Otsby Memorial Forest
83.5 acres in Hampton, CT
Parking: Shoulder parking near 100 East Old Route 6, Hampton, CT
Trail Map Trails: 1.3 miles Rating: ★★☆☆☆
I had driven past this property easily a dozen times in my life and never known it was there, discovering places like this is one of the great joys of exploration especially when it’s right in your own backyard.
The easy 1.3 mile loop here is a surprisingly nice little loop hike though I’m sure infrequently traveled as many don’t even know it’s there. I started from the shoulder parking off East Old Route 6 past the trailhead sign and a mailbox containing trail maps.
The trail follows old stonewalls until reaching an old well just over a tenth of a mile in. The trail is a bit overgrown, but well blazed and easily passable. It follows the curving rim of a valley through trees damaged by the 2017-18 gypsy moth infestations until reaching a quiet overlook at the ‘Old Pond’ noted on the trail map. Beavers have been hard at work expanding the pond, creating a bank that has raised the water level several inches. Their lodge sits near the center of the pond.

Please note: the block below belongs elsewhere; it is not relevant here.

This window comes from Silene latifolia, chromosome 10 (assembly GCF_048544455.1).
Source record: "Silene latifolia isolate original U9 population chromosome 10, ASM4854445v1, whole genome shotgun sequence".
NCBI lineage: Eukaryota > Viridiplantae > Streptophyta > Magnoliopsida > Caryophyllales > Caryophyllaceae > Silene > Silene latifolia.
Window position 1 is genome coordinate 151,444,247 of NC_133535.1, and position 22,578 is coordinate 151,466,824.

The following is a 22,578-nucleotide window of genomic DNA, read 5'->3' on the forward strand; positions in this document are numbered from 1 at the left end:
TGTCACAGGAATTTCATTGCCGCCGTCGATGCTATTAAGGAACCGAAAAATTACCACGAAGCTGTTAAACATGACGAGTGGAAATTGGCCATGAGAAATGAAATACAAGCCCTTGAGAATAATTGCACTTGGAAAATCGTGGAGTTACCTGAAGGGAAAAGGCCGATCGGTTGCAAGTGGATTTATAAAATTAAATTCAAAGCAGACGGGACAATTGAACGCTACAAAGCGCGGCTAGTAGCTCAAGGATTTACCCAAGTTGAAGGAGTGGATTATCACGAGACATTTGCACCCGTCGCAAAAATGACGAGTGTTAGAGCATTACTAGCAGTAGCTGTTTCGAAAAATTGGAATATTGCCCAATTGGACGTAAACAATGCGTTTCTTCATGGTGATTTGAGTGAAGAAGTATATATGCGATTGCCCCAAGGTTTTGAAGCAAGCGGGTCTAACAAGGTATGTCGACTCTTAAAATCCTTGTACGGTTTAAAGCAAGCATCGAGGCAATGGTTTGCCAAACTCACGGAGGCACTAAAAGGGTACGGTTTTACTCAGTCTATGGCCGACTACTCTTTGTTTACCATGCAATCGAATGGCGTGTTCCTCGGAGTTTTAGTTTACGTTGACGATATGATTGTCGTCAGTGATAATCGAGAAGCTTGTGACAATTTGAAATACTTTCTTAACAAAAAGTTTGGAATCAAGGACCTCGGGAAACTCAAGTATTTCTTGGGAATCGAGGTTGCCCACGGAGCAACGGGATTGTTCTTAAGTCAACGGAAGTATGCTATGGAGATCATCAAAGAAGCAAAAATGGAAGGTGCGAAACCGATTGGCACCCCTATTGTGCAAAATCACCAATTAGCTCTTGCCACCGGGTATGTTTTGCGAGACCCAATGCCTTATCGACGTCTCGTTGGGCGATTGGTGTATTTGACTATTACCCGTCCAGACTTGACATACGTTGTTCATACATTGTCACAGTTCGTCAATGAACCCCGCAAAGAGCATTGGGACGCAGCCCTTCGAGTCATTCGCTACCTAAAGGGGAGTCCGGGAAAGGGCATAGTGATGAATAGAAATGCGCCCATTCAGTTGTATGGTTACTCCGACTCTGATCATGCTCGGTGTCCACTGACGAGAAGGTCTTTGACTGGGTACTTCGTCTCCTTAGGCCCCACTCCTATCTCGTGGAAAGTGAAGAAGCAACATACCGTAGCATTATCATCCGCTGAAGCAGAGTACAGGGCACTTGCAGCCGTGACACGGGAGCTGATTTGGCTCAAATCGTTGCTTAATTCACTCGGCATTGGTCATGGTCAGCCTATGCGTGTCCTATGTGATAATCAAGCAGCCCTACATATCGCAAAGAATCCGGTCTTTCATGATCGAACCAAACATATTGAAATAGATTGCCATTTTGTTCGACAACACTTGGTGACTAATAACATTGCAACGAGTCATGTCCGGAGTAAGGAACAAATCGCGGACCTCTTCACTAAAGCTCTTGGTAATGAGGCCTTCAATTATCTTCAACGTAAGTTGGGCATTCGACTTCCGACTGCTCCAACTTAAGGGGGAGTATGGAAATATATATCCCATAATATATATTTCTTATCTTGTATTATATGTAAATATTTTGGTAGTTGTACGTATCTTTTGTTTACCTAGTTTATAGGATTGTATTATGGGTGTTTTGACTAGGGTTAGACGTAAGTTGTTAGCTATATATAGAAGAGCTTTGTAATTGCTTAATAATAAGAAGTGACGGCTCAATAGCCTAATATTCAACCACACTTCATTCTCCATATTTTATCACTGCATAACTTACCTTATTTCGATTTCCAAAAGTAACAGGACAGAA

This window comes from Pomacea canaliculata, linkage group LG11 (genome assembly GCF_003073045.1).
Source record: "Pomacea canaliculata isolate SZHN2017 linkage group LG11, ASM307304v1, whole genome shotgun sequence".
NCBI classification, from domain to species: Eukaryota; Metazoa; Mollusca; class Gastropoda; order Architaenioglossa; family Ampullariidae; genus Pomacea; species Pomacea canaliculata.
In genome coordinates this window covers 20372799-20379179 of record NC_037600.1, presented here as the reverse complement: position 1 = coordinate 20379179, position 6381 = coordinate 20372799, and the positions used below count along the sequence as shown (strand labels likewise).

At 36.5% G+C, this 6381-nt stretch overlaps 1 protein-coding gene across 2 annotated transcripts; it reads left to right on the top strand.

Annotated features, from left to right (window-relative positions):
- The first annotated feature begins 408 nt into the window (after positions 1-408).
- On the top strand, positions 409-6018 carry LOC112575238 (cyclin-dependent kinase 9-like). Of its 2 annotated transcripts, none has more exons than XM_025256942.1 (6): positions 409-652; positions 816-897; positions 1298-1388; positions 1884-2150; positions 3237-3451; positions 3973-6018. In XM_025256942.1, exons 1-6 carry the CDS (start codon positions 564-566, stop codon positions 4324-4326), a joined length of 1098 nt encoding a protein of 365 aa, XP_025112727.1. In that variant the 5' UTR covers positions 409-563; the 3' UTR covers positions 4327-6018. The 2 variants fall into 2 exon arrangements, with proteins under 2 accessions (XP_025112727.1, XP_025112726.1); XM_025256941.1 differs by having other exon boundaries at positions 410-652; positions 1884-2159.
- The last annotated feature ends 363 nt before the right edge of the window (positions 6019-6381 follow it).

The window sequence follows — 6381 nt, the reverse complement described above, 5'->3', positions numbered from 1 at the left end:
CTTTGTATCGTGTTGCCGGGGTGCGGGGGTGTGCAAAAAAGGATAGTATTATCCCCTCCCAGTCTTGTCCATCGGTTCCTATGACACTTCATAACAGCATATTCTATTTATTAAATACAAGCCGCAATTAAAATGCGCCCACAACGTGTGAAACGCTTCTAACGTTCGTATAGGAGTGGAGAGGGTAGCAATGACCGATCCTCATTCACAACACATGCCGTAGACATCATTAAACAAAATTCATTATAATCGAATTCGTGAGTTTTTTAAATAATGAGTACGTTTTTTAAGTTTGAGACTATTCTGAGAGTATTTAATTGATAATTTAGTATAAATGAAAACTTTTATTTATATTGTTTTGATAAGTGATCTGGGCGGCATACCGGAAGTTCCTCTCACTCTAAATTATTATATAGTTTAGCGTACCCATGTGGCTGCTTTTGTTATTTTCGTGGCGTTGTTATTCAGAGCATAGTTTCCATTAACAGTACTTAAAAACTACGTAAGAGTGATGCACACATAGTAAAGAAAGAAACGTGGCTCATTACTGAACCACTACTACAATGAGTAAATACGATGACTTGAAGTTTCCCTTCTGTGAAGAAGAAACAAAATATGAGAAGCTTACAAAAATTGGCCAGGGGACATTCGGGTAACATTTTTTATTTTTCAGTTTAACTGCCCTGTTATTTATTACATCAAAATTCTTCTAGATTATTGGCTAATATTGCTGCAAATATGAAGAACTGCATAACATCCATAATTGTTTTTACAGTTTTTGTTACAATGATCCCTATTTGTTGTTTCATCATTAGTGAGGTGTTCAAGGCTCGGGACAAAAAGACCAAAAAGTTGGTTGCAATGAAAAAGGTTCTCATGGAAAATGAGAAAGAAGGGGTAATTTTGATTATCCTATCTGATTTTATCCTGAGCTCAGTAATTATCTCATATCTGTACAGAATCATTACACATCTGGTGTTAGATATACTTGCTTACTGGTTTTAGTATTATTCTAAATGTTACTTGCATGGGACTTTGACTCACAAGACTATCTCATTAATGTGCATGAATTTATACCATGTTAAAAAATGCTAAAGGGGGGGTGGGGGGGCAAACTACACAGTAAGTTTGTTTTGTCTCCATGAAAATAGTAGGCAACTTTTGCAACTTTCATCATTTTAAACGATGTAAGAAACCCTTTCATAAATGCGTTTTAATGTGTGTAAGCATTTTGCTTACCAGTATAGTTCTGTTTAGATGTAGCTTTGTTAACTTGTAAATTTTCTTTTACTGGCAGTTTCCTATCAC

From here I found the trail well-maintained all the way to Sarah Pearl Rd which made for great hiking along the backside of the loop. Big thank you to the steward of this property keeping the trails clear! The trail has a short road walk along Sarah Pear Road before diving back into the forest for the second half of the loop.
This stretch features an old stone slab bridge, another well (surrounded by curved rocks and actual water in the bottom), and a crumbling cellar hole foundation. Continuing down the trail leads through copious ferns, a couple marshy areas, and some well placed bridges. There are also a couple patches of dead trees from the gypsy moths and some dense 20 year old pines likely dating back to the forest management of the property in 2003. After descending a short hill the trail puts you right back on East Old Route 6 about 700′ from the parking area.
Donated to the Wolf Den Land Trust in 1999 by Rad Otsby and his wife Leila. They had purchased the land specifically to preserve and eventually donate it to the trust. Rad passed away in April 1999 while he was still chair of the trust, he had previously served as its president and treasurer, and personally negotiated any barriers to ownership on many of the trusts original properties.
- Art Talmadge – Logging the Rad Ostby Memorial Forest (2003)
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Last updated June 21st, 2022
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